Unless you absolutely need a semi auto 22, I would suggest anything else but. And using the words semi auto and "cheap" in the same sentence when discussing 22s is going to mean trouble more often than not.
I had several over the years and don't think I ever got through a box of ammo without a jam,misfire, etc.
I have an older Marlin .22, can't remember the model. You have to keep it clean, or the action does not through the spent casing out right and it jams. I can shoot the center out of a clay pigeon at 50 yards, so they are accurate enough, just a bit troublesome. Now, i would recommend a bolt action, personally. Unless there is some urgent, unresolved matter between you and a "rascally rabbit", I wouldn't go out and get a cheap firearm of any type. Shop around, network a bit and save. Get a good one that you'll be happy with for a while. There is nothing worse than setling for something, then growing to hate it, and knowing full well that was coming. Then, you'll go out and spend the money on a good one anyway. my Dad has a beautiful Remington .22, i've loved it since i was a young kid. I've had an oppertunity to use it on some rabbits, and it was great.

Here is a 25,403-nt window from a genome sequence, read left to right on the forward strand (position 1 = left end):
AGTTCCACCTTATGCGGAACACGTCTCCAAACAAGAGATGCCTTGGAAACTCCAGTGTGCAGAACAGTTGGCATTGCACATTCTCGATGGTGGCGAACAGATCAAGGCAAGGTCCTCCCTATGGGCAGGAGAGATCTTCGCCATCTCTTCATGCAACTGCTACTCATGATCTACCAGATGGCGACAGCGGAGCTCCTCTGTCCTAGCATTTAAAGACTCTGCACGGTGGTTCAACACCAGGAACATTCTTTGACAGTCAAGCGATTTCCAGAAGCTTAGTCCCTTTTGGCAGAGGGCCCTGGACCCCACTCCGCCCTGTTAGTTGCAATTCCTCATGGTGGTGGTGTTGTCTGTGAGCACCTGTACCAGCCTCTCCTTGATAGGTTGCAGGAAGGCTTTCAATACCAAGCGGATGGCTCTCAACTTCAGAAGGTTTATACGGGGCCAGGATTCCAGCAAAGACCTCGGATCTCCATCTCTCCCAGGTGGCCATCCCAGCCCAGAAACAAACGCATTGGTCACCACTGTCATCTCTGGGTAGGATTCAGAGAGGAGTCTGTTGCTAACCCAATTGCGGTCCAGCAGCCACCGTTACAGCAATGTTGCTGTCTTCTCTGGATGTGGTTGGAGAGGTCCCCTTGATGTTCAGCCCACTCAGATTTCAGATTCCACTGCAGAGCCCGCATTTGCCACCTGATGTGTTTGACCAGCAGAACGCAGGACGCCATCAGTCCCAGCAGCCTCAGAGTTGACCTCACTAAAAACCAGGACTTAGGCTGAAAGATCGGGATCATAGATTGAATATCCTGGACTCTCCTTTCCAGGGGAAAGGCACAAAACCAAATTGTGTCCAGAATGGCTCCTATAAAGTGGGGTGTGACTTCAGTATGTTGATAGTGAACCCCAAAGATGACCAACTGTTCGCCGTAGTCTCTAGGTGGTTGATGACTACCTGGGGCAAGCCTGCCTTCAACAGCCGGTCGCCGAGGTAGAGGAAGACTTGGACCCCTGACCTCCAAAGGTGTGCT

i have to agree with the others that said you cant go wrong with a 10/22 ive had mine four about 5 years now and it still shoots just as good as it did the day i got it and its very accurate. you can get a couple of the models for under 200 bucks i think i paid around 250 for mine but that is with a wood stock and ss barrel. i used mine this morning to get some black birds out of the field and actually hit 1 at 90 yards which impressed me since ive only got it sited in at 50.
just curious what brand ammo were you shooting when it jamed i found that remingtons shoot best out of mine and without many jams at all if any and the few times that i tried federals i had a couple jams. another thing you might want to look at is getting a couple of the butler creek hotlips magazines they work alot better than the factory ones. the factory ones i had didnt always want to keep feeding the ammo like they should but they could have a better design now since that was 4 or 5 years ago when i got mine.
I am NOT an expert. But I'm too cheap to pay for anyone else to do the job (local shop wanted $200 to tan my coyote hide). I've used this recipe for rabbit hides, deer hides, a moose skin, and a coyote pelt. I've adapted this recipe from one I found online. Feel free to use it but use this tip at your own risk and comply with all local laws wherever you are. When butchering: Cool the hide as soon as you can get it off the animal. Remove the hide form the...